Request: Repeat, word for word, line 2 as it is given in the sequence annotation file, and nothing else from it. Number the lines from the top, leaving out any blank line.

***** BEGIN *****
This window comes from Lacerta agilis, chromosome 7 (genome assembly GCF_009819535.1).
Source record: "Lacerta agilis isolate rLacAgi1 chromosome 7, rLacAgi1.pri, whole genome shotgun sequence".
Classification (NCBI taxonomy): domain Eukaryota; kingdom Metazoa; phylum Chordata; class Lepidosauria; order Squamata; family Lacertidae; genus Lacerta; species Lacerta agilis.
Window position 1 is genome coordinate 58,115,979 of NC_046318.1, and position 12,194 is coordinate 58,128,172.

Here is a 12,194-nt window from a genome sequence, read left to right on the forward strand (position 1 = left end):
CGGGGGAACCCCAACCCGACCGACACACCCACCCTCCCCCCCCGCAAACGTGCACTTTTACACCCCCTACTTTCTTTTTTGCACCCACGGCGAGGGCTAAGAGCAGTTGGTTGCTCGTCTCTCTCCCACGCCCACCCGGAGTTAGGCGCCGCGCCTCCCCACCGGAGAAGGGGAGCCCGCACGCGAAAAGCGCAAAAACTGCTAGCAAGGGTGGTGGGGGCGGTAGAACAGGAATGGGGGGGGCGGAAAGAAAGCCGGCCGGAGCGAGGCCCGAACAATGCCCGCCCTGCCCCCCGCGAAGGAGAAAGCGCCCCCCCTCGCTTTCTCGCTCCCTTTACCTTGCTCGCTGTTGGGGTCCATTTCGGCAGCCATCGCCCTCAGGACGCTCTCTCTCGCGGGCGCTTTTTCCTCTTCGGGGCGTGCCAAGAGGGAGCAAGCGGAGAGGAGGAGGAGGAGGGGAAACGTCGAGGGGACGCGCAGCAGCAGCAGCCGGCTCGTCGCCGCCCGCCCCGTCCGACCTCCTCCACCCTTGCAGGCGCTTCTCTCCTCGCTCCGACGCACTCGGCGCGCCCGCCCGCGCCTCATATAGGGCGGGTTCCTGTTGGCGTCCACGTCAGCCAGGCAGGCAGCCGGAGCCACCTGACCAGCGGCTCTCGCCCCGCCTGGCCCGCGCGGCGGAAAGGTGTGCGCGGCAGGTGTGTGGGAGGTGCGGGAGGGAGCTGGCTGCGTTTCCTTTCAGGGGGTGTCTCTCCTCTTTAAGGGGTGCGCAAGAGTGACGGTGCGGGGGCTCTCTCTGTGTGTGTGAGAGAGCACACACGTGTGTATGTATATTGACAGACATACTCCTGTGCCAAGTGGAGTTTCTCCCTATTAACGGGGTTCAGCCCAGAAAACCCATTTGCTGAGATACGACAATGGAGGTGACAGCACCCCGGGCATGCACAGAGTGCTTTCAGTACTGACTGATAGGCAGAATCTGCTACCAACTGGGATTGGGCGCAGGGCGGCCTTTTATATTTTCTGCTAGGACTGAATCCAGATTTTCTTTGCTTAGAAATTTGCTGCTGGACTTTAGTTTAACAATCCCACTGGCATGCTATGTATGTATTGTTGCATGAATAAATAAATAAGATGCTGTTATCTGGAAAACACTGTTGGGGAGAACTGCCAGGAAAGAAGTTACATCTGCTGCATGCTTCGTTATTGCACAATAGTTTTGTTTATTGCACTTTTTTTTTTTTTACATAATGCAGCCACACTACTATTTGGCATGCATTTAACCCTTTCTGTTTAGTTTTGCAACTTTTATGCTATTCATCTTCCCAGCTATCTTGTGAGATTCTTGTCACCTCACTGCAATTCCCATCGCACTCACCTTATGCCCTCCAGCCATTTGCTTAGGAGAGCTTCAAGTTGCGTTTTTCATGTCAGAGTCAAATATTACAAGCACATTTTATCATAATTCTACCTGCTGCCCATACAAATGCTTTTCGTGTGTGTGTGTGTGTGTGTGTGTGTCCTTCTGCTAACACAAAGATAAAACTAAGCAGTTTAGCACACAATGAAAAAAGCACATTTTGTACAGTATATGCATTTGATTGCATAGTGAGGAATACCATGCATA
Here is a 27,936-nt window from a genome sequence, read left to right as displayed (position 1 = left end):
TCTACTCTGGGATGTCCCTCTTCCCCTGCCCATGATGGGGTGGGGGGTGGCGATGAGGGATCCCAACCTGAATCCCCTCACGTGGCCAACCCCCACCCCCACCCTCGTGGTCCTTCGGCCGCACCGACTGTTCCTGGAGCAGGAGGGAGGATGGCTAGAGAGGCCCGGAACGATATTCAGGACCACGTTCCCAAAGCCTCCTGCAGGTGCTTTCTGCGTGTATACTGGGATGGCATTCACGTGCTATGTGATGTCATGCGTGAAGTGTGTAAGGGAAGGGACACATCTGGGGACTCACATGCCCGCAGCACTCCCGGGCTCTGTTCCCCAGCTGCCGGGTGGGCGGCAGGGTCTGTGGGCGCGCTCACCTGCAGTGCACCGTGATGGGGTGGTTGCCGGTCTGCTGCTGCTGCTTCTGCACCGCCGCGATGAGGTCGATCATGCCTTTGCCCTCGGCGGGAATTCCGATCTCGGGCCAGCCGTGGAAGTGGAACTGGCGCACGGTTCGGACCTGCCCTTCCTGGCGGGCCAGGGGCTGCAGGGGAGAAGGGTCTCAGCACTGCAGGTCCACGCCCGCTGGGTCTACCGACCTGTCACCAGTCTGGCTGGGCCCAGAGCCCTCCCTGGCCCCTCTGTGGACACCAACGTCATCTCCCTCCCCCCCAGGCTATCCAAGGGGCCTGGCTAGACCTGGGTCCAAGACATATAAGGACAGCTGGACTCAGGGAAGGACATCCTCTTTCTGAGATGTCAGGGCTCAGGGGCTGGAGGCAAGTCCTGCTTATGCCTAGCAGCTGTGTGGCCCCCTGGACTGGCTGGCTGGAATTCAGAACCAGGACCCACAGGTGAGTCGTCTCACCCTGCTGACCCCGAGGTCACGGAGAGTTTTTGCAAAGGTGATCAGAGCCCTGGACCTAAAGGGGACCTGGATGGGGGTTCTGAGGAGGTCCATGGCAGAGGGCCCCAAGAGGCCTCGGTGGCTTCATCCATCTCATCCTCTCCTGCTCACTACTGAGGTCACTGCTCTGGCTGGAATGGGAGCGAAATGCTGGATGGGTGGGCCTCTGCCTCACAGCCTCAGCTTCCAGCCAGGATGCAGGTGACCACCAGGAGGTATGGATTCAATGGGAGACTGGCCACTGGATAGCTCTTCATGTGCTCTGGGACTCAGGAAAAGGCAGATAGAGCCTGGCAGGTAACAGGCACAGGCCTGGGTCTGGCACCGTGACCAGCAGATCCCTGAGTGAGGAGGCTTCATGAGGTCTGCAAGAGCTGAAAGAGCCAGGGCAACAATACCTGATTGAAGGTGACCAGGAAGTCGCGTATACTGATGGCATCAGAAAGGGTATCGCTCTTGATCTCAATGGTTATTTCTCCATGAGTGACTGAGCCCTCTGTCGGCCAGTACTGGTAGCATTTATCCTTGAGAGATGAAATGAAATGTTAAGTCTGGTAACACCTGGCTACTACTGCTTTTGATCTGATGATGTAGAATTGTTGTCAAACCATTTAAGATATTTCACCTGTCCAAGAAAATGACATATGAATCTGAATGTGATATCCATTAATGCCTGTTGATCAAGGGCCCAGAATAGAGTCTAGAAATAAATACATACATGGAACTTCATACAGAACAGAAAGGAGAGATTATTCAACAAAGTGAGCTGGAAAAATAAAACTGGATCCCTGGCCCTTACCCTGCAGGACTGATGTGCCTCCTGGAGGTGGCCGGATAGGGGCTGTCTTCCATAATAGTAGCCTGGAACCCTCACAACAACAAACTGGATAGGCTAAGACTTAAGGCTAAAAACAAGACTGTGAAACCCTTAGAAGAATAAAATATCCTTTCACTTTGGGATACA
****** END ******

Source record: "Lacerta agilis isolate rLacAgi1 chromosome 7, rLacAgi1.pri, whole genome shotgun sequence".